Diet COLAs for everybody?

If you could pick any historical event to relive, it probably wouldn't be the maiden voyage of the Titanic — that didn't go well. And now, 100 years later, fe...

Imagine you are the lookout on the Titanic. Although we know it’s unsinkable, you are still on iceberg alert. You know they are out there. Turns out you are correct. Except for one thing: You’ve been looking in the wrong spot for the killer ‘berg. Sorry about that.

Now, fast forward from April 1912 to December 2012. You are back in iceberg territory, Washington style. Political icebergs are dead ahead, and the ship is moving fast on a fixed course.

For more than a year, nervous federal and postal workers have worried that Congress and the White House will tamper with their retirement package. While that is a genuine concern, the minor threat many fixated on isn’t the problem or the likely target.

Most people fixated on a long-pending proposal that would base benefits of future retirees on their highest five-year average salary. Currently, annuities are based on the high-three formula. While that proposal — which has been around for decades — would trim annuities somewhat, the bigger and more realistic threat to all retirees has been getting closer and closer. It is known as the “chained CPI.” If adopted it could reduce future cost-of-living adjustments — for federal and military retirees and people who get Social Security — by 0.3 percent each year.

Leaders of federal and postal unions and other groups, such as the National Active and Retired Federal Employees (NARFE) Association, have long warned that the bigger threats to federal retirement benefits come from little-noticed (until now) plans to give feds vouchers to buy their health insurance and also from the chained CPI.

As we warned last week, using a different method to calculate living costs (i.e. the chained CPI) “would produce huge future savings in Social Security and Civil Service retirement outlays. Currently, the BLS determines the Consumer Price Index by measuring the cost of goods and services and translating it into a percentage that determines if retirees get January COLAs. Under the current plan … the retirement benefits will rise 1.7 percent in January 2013.”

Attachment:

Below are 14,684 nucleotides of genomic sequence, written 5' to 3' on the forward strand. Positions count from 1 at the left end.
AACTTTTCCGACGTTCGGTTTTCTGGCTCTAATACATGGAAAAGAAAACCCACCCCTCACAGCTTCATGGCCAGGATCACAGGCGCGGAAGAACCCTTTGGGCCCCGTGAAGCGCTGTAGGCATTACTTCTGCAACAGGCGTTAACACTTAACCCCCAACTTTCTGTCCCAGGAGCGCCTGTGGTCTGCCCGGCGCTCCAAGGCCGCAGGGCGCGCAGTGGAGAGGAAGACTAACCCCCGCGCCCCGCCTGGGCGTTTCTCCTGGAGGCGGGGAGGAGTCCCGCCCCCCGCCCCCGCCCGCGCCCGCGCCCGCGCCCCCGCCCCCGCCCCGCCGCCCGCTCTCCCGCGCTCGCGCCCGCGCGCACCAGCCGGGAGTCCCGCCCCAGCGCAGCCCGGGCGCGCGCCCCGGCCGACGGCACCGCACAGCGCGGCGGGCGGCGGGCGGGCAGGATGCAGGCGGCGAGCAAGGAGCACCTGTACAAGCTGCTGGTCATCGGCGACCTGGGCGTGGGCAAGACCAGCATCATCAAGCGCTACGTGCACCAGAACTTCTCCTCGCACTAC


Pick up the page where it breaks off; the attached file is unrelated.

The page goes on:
But if the chained CPI goes into effect, the next COLA would be 1.4 percent. And any increase would be reduced by 0.3 percent each year in the future.

Late last week, NARFE warned, again, that Congressional-White House negotiators might settle on the chained CPI to reap billions of dollars in savings over the next decade. NARFE President Joseph Beaudoin said the changes “would mean a decrease in the annual adjustment each year, meaning less income for those already on a fixed income.” He said each annual reduction “only gets compounded over time.”

Significantly, in an editorial last Friday headlined “Liberals Unbalanced,” The Washington Post chided Democrats who oppose any changes in entitlements and said they must consider changes, including the chained COLA.

The concern is that as Congress and the White House approach their self-imposed fiscal cliff/sequestration deadline, they will cobble together a deficit-reduction package that could well include vouchers for feds or the chained CPI.

We should know something soon. Meantime, stand by your life jacket.


By Jack Moore

Ever wonder what 186-mph wind blown in someone’s face looks like? Wonder no more. A Lithuanian photographer set up a high-powered wind machine to capture the effect on his subjects for a photo series with a title not fit to print on a “family website.”

(Source: Slate)


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